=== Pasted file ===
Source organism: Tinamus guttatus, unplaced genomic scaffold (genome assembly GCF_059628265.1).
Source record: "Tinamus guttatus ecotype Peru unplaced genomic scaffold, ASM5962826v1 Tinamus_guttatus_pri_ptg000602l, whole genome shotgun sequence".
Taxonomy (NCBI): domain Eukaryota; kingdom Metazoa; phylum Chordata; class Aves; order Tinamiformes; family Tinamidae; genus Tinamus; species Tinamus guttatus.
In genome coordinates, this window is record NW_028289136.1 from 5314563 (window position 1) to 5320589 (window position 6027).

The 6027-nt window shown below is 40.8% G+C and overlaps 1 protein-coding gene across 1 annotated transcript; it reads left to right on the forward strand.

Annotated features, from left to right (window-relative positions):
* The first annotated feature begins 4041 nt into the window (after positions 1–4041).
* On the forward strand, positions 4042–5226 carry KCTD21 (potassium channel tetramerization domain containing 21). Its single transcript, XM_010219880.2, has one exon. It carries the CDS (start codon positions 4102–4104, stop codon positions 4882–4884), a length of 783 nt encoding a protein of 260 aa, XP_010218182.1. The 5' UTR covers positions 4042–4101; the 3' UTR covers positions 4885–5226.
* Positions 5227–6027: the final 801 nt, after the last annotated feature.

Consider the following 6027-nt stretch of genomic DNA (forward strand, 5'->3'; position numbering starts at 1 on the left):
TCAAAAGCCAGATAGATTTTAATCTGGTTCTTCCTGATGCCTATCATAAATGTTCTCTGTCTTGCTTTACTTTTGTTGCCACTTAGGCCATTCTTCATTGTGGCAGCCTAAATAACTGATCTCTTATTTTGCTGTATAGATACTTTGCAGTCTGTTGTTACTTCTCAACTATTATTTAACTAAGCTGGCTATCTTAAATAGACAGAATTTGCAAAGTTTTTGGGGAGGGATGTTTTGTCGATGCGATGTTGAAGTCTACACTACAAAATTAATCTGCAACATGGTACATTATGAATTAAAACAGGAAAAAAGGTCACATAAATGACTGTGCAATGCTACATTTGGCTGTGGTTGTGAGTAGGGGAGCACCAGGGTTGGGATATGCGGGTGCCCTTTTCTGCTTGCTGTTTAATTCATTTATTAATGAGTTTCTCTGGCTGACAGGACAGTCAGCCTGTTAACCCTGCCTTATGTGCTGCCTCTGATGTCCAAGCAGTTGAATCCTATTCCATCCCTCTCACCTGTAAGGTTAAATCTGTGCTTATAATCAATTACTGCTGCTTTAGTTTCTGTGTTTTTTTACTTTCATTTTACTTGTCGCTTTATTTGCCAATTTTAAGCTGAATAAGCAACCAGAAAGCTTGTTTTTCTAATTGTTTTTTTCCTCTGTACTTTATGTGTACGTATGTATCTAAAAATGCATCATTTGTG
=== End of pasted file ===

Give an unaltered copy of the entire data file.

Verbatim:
Source organism: Tinamus guttatus, unplaced genomic scaffold (genome assembly GCF_059628265.1).
Source record: "Tinamus guttatus ecotype Peru unplaced genomic scaffold, ASM5962826v1 Tinamus_guttatus_pri_ptg000602l, whole genome shotgun sequence".
Taxonomy (NCBI): domain Eukaryota; kingdom Metazoa; phylum Chordata; class Aves; order Tinamiformes; family Tinamidae; genus Tinamus; species Tinamus guttatus.
In genome coordinates, this window is record NW_028289136.1 from 5314563 (window position 1) to 5320589 (window position 6027).

The 6027-nt window shown below is 40.8% G+C and overlaps 1 protein-coding gene across 1 annotated transcript; it reads left to right on the forward strand.

Annotated features, from left to right (window-relative positions):
* The first annotated feature begins 4041 nt into the window (after positions 1–4041).
* On the forward strand, positions 4042–5226 carry KCTD21 (potassium channel tetramerization domain containing 21). Its single transcript, XM_010219880.2, has one exon. It carries the CDS (start codon positions 4102–4104, stop codon positions 4882–4884), a length of 783 nt encoding a protein of 260 aa, XP_010218182.1. The 5' UTR covers positions 4042–4101; the 3' UTR covers positions 4885–5226.
* Positions 5227–6027: the final 801 nt, after the last annotated feature.

Consider the following 6027-nt stretch of genomic DNA (forward strand, 5'->3'; position numbering starts at 1 on the left):
TCAAAAGCCAGATAGATTTTAATCTGGTTCTTCCTGATGCCTATCATAAATGTTCTCTGTCTTGCTTTACTTTTGTTGCCACTTAGGCCATTCTTCATTGTGGCAGCCTAAATAACTGATCTCTTATTTTGCTGTATAGATACTTTGCAGTCTGTTGTTACTTCTCAACTATTATTTAACTAAGCTGGCTATCTTAAATAGACAGAATTTGCAAAGTTTTTGGGGAGGGATGTTTTGTCGATGCGATGTTGAAGTCTACACTACAAAATTAATCTGCAACATGGTACATTATGAATTAAAACAGGAAAAAAGGTCACATAAATGACTGTGCAATGCTACATTTGGCTGTGGTTGTGAGTAGGGGAGCACCAGGGTTGGGATATGCGGGTGCCCTTTTCTGCTTGCTGTTTAATTCATTTATTAATGAGTTTCTCTGGCTGACAGGACAGTCAGCCTGTTAACCCTGCCTTATGTGCTGCCTCTGATGTCCAAGCAGTTGAATCCTATTCCATCCCTCTCACCTGTAAGGTTAAATCTGTGCTTATAATCAATTACTGCTGCTTTAGTTTCTGTGTTTTTTTACTTTCATTTTACTTGTCGCTTTATTTGCCAATTTTAAGCTGAATAAGCAACCAGAAAGCTTGTTTTTCTAATTGTTTTTTTCCTCTGTACTTTATGTGTACGTATGTATCTAAAAATGCATCATTTGTG